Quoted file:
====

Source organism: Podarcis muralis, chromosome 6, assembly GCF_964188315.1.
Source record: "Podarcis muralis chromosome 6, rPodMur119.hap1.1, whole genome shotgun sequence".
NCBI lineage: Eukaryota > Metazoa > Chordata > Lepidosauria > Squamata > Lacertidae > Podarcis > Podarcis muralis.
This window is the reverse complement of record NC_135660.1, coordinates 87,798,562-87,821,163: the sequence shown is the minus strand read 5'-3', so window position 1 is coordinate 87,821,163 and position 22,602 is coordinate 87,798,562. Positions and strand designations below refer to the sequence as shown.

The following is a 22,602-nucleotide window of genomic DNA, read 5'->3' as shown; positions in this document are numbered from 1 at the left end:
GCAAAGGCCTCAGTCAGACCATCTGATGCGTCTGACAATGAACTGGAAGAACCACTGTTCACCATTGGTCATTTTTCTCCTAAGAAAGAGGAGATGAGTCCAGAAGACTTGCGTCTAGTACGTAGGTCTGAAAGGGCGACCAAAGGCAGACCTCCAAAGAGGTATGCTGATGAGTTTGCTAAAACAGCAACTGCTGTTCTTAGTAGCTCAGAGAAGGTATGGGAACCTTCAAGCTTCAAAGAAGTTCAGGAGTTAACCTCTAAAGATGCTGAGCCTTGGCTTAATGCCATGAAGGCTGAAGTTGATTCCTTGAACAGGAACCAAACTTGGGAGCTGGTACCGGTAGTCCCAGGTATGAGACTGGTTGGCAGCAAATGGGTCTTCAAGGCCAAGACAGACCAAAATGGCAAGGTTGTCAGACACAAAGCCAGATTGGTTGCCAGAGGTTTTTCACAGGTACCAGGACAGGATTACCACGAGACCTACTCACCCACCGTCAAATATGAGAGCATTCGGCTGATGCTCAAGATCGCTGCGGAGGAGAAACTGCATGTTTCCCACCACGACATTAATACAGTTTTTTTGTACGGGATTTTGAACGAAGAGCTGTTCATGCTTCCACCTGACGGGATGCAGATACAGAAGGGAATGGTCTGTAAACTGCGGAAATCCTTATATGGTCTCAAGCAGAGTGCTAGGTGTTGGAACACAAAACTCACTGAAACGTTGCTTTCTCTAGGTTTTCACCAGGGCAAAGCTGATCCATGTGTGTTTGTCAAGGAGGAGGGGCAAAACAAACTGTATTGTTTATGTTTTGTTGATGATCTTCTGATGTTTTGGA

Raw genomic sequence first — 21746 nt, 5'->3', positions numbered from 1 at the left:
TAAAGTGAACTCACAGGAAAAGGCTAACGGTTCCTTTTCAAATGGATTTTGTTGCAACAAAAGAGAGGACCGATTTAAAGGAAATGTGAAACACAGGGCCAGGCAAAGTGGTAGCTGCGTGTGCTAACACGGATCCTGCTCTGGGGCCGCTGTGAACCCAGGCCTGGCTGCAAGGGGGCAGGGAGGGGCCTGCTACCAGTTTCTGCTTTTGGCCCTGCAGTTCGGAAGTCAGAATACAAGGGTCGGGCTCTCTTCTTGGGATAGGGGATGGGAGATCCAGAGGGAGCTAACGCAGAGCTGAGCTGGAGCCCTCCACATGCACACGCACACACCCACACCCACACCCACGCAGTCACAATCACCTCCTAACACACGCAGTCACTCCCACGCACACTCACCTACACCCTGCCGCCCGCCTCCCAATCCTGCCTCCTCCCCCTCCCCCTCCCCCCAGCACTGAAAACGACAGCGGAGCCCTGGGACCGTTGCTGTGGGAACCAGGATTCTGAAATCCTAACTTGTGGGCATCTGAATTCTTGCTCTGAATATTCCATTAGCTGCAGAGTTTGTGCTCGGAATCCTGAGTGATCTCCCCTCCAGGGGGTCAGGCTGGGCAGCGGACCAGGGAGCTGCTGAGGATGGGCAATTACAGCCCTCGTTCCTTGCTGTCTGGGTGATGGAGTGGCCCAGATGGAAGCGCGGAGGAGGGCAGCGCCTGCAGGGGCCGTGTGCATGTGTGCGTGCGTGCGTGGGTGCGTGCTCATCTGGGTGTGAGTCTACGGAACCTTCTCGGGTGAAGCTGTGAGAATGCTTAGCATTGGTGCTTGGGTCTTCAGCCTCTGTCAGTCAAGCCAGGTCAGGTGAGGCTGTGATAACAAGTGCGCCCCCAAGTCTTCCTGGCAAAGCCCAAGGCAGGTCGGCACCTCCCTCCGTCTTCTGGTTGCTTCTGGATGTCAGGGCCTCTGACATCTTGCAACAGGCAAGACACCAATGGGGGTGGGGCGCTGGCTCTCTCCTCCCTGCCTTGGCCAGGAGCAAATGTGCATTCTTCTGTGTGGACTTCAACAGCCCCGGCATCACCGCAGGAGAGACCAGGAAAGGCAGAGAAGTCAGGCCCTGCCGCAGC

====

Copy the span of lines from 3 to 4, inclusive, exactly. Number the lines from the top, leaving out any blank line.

NCBI lineage: Eukaryota > Metazoa > Chordata > Lepidosauria > Squamata > Lacertidae > Podarcis > Podarcis muralis.
This window is the reverse complement of record NC_135660.1, coordinates 87,798,562-87,821,163: the sequence shown is the minus strand read 5'-3', so window position 1 is coordinate 87,821,163 and position 22,602 is coordinate 87,798,562. Positions and strand designations below refer to the sequence as shown.